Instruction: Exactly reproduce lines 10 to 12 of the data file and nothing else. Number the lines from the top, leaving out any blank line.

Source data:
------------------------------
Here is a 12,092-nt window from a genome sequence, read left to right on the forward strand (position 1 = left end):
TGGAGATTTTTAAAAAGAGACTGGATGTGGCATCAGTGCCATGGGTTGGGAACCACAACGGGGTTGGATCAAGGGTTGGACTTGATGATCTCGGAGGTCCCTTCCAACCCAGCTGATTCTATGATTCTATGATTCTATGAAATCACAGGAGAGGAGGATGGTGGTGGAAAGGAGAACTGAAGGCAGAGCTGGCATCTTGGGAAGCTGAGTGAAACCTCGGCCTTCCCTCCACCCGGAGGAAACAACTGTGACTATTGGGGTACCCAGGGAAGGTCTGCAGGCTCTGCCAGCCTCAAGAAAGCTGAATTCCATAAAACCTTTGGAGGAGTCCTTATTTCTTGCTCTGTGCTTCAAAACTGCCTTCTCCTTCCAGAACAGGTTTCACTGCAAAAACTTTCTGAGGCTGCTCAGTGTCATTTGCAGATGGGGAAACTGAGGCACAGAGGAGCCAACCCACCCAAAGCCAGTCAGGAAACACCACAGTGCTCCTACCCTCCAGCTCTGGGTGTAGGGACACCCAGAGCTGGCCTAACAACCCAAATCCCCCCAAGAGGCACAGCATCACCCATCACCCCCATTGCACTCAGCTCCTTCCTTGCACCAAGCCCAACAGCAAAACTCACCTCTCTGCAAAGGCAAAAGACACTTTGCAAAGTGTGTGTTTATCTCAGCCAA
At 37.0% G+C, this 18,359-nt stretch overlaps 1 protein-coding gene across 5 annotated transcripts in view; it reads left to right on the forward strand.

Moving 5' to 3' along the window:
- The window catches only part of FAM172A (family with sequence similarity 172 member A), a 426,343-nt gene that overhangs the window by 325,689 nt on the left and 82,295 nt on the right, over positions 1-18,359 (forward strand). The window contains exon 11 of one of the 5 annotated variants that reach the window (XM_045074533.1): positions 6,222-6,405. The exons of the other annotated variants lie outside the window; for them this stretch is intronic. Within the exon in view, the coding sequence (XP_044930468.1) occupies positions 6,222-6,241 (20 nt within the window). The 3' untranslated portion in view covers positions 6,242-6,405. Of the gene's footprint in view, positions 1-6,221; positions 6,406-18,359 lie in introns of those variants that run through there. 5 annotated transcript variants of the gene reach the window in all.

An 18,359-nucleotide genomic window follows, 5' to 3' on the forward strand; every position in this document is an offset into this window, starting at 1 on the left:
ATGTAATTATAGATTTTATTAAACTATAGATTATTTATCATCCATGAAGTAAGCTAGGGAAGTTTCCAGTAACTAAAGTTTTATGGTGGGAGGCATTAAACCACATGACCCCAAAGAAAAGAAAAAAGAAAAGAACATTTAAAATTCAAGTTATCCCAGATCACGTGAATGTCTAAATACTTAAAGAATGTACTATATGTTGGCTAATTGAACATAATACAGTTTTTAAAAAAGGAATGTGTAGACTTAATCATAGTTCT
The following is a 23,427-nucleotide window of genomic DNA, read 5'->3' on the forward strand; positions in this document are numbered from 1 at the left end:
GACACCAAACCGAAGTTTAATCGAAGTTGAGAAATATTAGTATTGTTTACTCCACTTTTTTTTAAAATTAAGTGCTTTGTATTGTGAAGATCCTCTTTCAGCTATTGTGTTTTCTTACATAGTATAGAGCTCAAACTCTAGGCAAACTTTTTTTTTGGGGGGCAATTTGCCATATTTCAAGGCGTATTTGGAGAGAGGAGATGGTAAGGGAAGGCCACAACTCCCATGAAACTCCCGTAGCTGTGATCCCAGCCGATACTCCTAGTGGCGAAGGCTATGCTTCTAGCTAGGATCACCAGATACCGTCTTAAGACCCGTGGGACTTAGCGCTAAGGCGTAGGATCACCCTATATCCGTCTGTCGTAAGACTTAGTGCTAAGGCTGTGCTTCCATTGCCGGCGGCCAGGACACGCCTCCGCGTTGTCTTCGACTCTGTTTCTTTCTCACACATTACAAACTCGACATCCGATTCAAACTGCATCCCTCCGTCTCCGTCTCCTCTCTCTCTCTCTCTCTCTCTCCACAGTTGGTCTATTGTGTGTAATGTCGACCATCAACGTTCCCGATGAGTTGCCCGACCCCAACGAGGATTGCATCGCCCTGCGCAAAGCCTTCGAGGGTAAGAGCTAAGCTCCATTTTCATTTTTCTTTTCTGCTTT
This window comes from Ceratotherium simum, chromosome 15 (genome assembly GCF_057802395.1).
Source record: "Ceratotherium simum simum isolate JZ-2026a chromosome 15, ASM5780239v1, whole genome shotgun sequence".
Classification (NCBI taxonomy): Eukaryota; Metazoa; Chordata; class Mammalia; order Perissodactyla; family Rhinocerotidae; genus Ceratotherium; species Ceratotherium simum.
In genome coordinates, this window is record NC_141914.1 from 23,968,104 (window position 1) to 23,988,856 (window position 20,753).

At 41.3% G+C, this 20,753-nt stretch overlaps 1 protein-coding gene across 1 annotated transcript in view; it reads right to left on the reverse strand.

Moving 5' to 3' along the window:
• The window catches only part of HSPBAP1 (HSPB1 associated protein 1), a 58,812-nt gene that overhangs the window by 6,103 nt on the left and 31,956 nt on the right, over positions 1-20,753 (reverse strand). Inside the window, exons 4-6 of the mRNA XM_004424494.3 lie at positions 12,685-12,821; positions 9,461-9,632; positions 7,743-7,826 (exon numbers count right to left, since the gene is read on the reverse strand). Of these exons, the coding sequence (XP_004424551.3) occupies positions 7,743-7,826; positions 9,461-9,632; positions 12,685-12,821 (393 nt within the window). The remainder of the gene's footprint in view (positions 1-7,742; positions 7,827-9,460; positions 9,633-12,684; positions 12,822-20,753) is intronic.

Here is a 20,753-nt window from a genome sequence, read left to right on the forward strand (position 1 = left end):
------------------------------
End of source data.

This window comes from Ceratotherium simum, chromosome 15 (genome assembly GCF_057802395.1).
Source record: "Ceratotherium simum simum isolate JZ-2026a chromosome 15, ASM5780239v1, whole genome shotgun sequence".
Classification (NCBI taxonomy): Eukaryota; Metazoa; Chordata; class Mammalia; order Perissodactyla; family Rhinocerotidae; genus Ceratotherium; species Ceratotherium simum.